They entered the classroom right on time at 7:30. Melinda stood in the doorway, just behind the poet. He approached the professor at the front of the room; she sat facing a semi-circle of students at desks. The professor greeted him with a handshake and introduced him to the class. The poet turned to Melinda, still in the doorway. “This is my friend, Melinda,” he said. She realized she didn’t know where she was supposed to sit. Not up front with him. But she wasn’t a student. A decade ago, long before she’d ever met him, yes, she’d been a student. But not his; never his.

 

Probably everyone could tell they were sleeping together. She could see it in the way the students appraised her, the small, smirky smiles. The professor—a well-maintained, fit, upper middle-aged blonde in a knee-length red skirt, black blazer, tall black riding boots—she definitely knew they were sleeping together. Melinda could see, from the way the professor greeted the poet, that she wanted to sleep with him as well, that she’d worn this outfit, sexy yet professional, because she had been hoping to take the poet to dinner or a drink after class, maybe to end up at her place. She hadn’t expected him to bring a “friend.” Melinda had noticed how the professor’s body language changed toward the poet as soon as she saw Melinda. The professor was not naïve.

 

That was the big difference between the poet and herself, Melinda thought as she took a seat at the back of the room. It wasn’t their age. Or that he was famous—poetry famous. It was that he thought no one could tell they were sleeping together, and she thought everyone could tell, and that was why she’d come.

 

She watched the poet, his legs splayed in his uncomfortable student-desk beside the professor in her uncomfortable student-desk. She watched him gesture with his big hands, telling a funny story about his stay at a famous writing residency. It was a ghost story. The punchline was, “But I’m supposed to be invisible!” She’d heard him tell it before. At the talk at which she’d met him.

 

While the poet read one of his longer poems to the class, she tried to make as little noise as possible emerging from the uncomfortable desk. She opened the door and the hinges squealed; she mouthed “Sorry” back at the class. The poet looked up at her but didn’t pause in his reading.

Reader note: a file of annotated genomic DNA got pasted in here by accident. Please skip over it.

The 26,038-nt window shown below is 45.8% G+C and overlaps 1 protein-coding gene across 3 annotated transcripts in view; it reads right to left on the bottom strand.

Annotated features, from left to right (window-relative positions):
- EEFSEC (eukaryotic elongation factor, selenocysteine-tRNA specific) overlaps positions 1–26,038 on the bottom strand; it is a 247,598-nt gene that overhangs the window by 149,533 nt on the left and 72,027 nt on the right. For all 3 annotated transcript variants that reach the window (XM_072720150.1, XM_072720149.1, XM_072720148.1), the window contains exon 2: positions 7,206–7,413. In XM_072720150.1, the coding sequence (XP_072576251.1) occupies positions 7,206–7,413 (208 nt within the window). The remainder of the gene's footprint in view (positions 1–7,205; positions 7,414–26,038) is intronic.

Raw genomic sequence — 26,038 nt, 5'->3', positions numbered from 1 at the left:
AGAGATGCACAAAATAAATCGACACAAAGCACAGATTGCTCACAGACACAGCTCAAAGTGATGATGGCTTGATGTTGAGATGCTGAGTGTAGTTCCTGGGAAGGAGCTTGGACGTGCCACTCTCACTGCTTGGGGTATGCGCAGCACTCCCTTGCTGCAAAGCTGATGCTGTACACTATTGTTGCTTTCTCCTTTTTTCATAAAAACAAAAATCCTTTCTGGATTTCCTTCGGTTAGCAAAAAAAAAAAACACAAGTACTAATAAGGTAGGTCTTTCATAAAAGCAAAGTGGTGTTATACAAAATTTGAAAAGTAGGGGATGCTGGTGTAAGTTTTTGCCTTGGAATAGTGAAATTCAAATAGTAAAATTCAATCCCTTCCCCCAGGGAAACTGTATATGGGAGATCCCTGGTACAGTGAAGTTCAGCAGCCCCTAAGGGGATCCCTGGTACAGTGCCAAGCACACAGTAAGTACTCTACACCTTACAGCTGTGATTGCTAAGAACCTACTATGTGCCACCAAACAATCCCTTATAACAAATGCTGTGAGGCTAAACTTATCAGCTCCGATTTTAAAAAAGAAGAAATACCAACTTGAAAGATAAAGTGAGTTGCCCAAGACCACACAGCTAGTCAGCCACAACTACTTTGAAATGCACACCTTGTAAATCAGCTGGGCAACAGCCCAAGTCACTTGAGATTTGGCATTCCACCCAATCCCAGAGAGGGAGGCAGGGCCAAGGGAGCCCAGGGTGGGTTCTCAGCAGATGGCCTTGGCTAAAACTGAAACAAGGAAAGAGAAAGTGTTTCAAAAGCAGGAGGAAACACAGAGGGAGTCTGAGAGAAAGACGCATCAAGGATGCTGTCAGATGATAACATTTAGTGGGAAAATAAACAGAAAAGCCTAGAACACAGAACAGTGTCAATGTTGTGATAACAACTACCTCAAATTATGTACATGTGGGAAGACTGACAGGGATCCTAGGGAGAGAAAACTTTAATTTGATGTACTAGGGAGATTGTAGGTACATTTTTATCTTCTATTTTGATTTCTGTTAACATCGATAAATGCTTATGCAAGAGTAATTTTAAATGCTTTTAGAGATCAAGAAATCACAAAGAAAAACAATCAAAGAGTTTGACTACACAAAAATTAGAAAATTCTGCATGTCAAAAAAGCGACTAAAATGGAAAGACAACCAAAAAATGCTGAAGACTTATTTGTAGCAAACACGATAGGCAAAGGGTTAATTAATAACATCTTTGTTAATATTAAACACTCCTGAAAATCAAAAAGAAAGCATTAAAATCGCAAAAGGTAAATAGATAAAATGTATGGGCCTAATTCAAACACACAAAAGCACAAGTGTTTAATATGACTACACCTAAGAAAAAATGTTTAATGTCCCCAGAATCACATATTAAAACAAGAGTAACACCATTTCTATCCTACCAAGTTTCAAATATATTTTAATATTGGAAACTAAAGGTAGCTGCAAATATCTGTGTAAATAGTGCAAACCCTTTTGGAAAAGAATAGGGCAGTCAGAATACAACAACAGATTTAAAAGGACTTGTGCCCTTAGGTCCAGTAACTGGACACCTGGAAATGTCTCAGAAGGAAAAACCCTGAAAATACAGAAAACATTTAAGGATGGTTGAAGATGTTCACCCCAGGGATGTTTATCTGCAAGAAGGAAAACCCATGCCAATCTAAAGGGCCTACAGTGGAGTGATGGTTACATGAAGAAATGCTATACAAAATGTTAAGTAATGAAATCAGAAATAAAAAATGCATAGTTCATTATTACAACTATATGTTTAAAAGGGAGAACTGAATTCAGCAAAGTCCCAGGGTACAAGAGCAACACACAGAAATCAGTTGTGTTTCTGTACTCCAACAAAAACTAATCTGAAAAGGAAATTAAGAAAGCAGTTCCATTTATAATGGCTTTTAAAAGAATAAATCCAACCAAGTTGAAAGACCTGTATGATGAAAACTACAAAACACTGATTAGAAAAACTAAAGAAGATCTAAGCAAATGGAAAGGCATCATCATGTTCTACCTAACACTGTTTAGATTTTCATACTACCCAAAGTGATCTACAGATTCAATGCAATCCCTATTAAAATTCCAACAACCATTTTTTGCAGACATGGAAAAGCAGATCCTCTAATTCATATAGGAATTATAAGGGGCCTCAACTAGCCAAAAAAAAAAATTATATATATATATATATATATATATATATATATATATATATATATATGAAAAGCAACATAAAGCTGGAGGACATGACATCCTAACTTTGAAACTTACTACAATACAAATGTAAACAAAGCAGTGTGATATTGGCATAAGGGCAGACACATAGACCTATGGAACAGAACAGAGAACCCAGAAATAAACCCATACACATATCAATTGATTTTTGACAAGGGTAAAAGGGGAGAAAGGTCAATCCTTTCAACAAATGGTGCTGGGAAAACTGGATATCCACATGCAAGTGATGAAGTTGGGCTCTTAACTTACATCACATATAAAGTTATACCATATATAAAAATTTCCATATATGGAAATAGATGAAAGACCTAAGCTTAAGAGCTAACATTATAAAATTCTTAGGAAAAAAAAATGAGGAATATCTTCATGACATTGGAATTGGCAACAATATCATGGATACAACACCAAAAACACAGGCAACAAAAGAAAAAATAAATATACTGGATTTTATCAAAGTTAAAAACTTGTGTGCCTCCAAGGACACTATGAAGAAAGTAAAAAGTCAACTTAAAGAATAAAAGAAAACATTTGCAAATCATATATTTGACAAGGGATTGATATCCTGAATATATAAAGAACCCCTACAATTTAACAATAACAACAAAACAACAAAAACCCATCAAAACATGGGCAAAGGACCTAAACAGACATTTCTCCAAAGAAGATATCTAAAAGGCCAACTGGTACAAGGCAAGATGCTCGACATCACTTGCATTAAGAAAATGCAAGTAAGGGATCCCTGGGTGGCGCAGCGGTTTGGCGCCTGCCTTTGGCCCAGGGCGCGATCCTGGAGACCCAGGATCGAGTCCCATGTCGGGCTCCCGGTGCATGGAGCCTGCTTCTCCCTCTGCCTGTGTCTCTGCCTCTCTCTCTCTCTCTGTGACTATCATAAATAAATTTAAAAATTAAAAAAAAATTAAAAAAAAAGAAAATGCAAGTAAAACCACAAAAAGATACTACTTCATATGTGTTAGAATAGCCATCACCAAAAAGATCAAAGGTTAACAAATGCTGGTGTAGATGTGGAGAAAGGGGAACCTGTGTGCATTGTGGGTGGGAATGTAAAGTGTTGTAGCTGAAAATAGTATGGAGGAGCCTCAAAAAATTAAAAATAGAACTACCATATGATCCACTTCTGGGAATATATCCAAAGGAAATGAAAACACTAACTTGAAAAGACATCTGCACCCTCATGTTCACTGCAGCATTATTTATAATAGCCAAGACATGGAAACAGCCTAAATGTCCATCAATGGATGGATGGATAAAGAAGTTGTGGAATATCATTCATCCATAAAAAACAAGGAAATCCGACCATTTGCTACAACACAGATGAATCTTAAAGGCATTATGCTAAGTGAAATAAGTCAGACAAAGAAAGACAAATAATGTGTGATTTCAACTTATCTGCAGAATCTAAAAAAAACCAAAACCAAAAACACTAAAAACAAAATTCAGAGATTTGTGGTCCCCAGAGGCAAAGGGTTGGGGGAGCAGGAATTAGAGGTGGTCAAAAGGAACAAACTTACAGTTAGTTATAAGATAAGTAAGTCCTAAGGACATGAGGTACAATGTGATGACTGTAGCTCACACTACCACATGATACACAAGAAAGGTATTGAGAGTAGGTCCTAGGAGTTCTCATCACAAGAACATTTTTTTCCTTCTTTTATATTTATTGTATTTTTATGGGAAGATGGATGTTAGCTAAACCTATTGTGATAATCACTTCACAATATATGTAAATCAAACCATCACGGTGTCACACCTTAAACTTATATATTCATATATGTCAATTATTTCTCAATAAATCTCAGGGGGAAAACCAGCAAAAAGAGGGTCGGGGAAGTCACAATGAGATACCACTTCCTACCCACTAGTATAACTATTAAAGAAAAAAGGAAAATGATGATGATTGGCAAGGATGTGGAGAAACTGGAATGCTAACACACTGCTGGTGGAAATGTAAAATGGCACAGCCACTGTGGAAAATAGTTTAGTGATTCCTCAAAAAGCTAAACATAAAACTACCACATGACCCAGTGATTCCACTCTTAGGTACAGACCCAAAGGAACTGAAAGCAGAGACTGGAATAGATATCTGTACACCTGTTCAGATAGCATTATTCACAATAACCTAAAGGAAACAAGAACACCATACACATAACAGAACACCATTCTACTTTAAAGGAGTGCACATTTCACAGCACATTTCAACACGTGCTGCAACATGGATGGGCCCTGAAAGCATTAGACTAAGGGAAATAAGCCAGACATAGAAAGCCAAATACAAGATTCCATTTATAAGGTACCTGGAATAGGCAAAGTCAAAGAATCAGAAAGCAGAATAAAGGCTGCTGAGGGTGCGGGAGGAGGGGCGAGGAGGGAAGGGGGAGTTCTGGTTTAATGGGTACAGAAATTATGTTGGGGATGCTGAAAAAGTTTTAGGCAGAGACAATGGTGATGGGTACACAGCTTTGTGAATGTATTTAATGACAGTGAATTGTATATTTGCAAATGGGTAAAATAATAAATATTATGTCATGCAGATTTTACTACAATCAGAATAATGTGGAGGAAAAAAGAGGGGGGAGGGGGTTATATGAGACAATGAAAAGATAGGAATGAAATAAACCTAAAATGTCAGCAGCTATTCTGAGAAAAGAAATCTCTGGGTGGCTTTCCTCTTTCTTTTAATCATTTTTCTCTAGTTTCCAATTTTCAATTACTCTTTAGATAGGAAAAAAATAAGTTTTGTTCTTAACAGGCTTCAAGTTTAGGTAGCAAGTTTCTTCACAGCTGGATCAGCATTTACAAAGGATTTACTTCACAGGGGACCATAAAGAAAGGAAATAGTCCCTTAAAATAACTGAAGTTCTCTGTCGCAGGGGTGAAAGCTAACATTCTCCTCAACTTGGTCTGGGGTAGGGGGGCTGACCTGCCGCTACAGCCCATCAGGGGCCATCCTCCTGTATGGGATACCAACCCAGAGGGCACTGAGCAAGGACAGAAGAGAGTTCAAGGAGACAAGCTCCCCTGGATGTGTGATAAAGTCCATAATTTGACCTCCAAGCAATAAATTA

There were no restrooms on the second floor, so she returned to the first floor, past the vending machine and frozen seismographs. In her stall, she read the Sharpie graffiti above the toilet paper dispenser. Some penis drawings, a “Fuck that Ho,” and an order to “Write Yo Dreams Here,” followed by a brief list in different hands: “Pass O-Chem,” “Make you shut the fuck up,” “Graduate in four years,” “Dance like no one’s watching,” “Suck Toby McAllister’s pussy,” and “Afford a spray tan.” Melinda wished she had a Sharpie; she knew the ballpoint pen in her purse would only scratch the metal. There were no paper towels in the women’s room either; she dried her hands on her thighs.

 

In the hallway, she stopped again in front of the seismographs. Their thick black electrical cords snaked along the linoleum. She reached into her purse for her pen. She extended one of the graphed lines on the paper cylinder by a few inches—sharp peaks in ballpoint blue. She stepped back and squinted. No one would notice, but maybe that was the point. She wondered what would happen to them now, where old seismographs went to die when everything was digital.

 

She studied the wall, saw an outlet, looked around, and then quickly plugged in a machine. Red plastic lights blinked to life on a dated instrument panel. Melinda pressed a round, red button. Somewhere deep inside, a small motor hummed to life. Melinda ran up the stairs. She didn’t want to see the paper drum spin.

 

When she re-entered the classroom through the squealing door, the poet was reading the poem everyone knew was about his ex-wife even though he pretended it wasn’t. It was a good poem and he read it well. It was the title poem of his latest collection, the one that had won the big prize. Melinda knew it by heart. This time, no one in the room looked up when Melinda walked in. Not even the poet.

 

She wasn’t really his buttercup. He was never going to take her to the Sangre de Cristo Mountains. He would probably invite her up to his city again for kitchen sex. Folding herself into the uncomfortable seat, she decided that she definitely would not see him again. She really decided, not just sort-of decided as she had at the train station. This would be the last time.

 


 

Halina Duraj’s writing has appeared in The Harvard Review, The Sun, Ecotone, and the 2014 PEN/O. Henry Prize anthology. Her debut story collection, The Family Cannon, was published by Augury Books and was a finalist for a Community of Literary Magazines and Presses Debut Fiction Award. She teaches literature and writing at the University of San Diego.